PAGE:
Coffins' secrets soon to be revealed


ST. MARY'S CITY -- Does the smallest of three lead coffins buried 300 years ago in Maryland's Colonial capital hold the remains of a cherished infant, or the jumbled bones of Maryland's first governor, Leonard Calvert?

Over the next seven weeks, scientists hope to answer that question and many more as they re-enter what they believe to be the Calvert family crypt, discovered two years ago beneath St. Mary's City's vanished Great Brick Chapel -- birthplace of Catholicism in English America.

The elaborate, high-tech investigation of the lead coffins and their contents began yesterday. Work at the site will last at least six weeks and will cost an estimated $400,000, most of it in donated services and equipment.

"We will be working essentially seven days a week for a month," said Dr. Timothy B. Riordan, an archaeologist with Historic St. Mary's City Inc. and co-principal investigator on the project.

Built in the 1660s, the Great Brick Chapel was demolished in 1705, when Catholic worship was banned in the colony. The foundation and graveyard vanished beneath the soil, and the site became a farm field. In 1989, the lead coffins were detected during archaeological work. They were uncovered in November 1990, but reburied while scientists planned the current study.

Archaeologists believe only the Calverts had the wealth and power to command costly lead-coffin burials beneath the chapel's north transept.

The largest of the adult-sized coffins, they suggest, may hold the remains of Philip Calvert, the colony's first chancellor and son of Sir George Calvert, the first Lord Baltimore. Philip Calvert died in 1682. The second, smaller coffin may hold Philip's grandnephew, Cecil, who died at 14 in 1681.

At first, scientists thought the smallest coffin might hold one of several Calvert children who died during the late 1600s.

But "in England in the 17th century, very few children were buried in lead coffins," Dr. Riordan said. Except perhaps for royalty, "children were not that important in the 17th century because most of them died."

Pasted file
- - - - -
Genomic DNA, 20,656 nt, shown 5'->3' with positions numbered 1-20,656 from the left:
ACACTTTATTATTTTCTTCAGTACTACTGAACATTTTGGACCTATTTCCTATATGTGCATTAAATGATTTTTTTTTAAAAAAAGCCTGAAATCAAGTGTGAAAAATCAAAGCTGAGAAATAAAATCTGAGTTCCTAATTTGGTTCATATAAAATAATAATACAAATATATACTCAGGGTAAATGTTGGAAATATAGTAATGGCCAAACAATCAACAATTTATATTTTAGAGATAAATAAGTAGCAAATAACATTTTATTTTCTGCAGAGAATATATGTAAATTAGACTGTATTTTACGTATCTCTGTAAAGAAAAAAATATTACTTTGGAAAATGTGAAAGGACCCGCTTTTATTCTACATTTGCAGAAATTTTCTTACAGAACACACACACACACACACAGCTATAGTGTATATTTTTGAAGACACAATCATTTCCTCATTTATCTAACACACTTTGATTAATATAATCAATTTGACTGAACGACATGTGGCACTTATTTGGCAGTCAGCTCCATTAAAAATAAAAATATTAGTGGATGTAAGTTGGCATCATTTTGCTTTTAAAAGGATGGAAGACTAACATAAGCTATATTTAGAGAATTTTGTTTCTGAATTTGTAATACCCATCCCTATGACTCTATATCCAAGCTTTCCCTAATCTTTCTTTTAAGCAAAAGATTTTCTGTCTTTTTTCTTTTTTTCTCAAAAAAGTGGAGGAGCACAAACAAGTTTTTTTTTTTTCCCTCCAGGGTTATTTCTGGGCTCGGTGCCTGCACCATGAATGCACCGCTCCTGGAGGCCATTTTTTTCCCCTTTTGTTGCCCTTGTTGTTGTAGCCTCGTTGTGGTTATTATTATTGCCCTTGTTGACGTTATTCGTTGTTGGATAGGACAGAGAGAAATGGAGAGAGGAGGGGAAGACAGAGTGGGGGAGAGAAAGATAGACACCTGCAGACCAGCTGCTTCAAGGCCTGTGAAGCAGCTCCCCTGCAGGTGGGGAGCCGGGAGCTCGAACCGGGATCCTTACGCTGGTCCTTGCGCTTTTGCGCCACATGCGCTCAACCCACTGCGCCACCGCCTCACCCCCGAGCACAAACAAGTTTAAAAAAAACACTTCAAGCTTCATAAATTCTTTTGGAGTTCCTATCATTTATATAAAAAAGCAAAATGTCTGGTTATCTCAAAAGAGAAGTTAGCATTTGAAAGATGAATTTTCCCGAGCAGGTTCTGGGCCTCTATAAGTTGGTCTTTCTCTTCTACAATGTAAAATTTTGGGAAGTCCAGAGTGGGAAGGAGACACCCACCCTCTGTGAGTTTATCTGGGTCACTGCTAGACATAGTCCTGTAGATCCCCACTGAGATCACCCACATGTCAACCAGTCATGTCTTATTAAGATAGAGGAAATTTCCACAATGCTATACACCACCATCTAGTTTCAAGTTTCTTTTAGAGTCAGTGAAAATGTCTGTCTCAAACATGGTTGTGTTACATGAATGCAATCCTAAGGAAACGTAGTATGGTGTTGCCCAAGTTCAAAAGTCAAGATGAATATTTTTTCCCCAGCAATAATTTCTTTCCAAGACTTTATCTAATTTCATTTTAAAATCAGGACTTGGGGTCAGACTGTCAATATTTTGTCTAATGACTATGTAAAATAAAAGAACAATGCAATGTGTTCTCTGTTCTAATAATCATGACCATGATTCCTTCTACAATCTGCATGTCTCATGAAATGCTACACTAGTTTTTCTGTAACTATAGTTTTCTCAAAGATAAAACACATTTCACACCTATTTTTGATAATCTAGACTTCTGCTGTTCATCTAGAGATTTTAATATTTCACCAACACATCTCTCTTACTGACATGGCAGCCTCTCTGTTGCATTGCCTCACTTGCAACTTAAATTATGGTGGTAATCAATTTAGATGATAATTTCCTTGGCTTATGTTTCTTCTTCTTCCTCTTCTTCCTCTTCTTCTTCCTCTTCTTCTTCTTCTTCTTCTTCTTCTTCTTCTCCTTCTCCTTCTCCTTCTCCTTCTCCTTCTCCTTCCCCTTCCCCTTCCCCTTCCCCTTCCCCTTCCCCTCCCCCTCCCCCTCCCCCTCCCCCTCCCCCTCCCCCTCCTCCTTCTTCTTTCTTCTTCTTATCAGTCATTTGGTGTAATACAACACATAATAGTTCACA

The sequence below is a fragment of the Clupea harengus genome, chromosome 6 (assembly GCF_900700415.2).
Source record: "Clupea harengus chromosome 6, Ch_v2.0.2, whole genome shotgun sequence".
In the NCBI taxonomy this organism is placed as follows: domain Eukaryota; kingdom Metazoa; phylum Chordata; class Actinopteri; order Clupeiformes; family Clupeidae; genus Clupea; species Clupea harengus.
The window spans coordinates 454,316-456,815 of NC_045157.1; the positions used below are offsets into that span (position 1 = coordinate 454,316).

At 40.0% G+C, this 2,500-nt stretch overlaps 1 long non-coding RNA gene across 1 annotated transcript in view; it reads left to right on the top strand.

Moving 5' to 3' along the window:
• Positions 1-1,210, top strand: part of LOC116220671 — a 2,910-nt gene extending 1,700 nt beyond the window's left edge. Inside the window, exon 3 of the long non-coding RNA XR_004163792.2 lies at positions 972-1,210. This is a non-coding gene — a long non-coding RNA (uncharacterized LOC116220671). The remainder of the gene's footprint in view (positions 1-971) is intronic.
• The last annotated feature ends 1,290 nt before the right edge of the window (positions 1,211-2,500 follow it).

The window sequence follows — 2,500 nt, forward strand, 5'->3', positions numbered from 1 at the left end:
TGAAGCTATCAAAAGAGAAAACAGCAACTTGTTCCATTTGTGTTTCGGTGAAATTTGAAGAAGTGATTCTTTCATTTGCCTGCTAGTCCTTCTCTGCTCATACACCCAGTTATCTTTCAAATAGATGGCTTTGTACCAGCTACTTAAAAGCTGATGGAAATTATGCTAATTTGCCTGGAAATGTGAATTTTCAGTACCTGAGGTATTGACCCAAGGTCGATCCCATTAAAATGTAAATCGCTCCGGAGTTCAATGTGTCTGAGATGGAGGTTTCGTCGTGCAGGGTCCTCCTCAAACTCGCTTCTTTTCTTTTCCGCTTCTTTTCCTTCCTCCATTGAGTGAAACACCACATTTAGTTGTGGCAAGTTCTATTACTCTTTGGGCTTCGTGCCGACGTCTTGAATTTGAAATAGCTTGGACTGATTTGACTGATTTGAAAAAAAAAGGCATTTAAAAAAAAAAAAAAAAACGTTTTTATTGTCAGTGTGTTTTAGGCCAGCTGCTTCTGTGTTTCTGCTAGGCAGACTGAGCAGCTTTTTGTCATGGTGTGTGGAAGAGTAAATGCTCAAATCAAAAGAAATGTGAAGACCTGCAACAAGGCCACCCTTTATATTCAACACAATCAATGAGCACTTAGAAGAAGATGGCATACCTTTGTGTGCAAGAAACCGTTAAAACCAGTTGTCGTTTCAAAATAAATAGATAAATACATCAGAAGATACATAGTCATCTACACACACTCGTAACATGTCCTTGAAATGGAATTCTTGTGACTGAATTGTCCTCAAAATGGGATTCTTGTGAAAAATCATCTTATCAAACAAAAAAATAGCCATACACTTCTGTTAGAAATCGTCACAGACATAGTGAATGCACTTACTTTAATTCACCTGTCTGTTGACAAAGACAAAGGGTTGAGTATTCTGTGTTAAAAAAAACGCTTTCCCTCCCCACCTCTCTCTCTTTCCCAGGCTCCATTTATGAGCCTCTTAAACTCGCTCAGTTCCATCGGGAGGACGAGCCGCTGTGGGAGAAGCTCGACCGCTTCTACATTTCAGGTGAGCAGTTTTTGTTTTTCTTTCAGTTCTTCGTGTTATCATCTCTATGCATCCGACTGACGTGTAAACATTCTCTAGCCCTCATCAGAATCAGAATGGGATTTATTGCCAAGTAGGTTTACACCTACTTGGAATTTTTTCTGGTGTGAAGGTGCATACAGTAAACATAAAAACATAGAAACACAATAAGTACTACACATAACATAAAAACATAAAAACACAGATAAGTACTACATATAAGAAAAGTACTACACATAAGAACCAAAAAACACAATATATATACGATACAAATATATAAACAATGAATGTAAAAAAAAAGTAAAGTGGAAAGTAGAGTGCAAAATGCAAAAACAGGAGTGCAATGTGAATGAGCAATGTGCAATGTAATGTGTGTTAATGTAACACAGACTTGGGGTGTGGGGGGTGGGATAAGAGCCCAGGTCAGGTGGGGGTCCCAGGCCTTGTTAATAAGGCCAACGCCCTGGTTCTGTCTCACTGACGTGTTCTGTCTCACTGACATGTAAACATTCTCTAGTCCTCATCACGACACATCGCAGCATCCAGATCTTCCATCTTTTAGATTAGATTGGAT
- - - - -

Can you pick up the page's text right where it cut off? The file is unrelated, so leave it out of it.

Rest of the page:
However, he said, it was fairly common for a prominent family to dig up a relatives' bones and rebury them in a new family crypt. Dr. Riordan believes Leonard Calvert, the colony's first governor, is the Calvert most likely to have been dug up and reinterred.

Governor Calvert arrived in the colony with the original settlers in 1634, and is thought to have been buried in 1647, somewhere in the graveyard that surrounds the Brick Chapel site.

The first answer to the mystery surrounding the smallest coffin may come in about three weeks, when scientists begin peering through the lead with gamma ray imaging equipment.

"We're really hoping to see the bones of a 47-year-old man in there," Dr. Riordan said. "To find the first governor and founder of Maryland would be a very important discovery."

After the gamma ray imaging, scientists will pierce the lead and extract what they hope will be unsullied 17th-century air. NASA atmospheric scientists working on the project say there's a 1,000-to-1 chance of that happening.

"But if they do find it, they say it will be the geophysical discovery of the decade," Dr. Riordan said. Comparisons with modern air could reveal much about atmospheric changes since the 1600s.

Once the lead is pierced, fiber-optic cameras will be threaded through the holes to provide the first clear peek inside.

Early in November, if all goes well, the coffins will be moved to a climate-controlled Army Reserve medical tent nearby, where experts will open the coffins.

Chemical studies of the bones may reveal the colonists' diet, health, and even whether they were reared here or in England. New antibody tests may disclose what diseases they endured.

Forensic experts will try to help identify the remains by applying facial reconstruction techniques to the skulls. After 300 years, said Dr. Riordan, "we could see the face of someone responsible for the founding of Maryland."

The Chapel Field area will be open to visitors weekdays from 10 a.m. to 4 p.m., Oct. 5 through Nov. 14. Access to the immediate work area will be restricted, but cameras will relay the events to monitors in a visitor's tent. Trained personnel will be on hand to explain the project.

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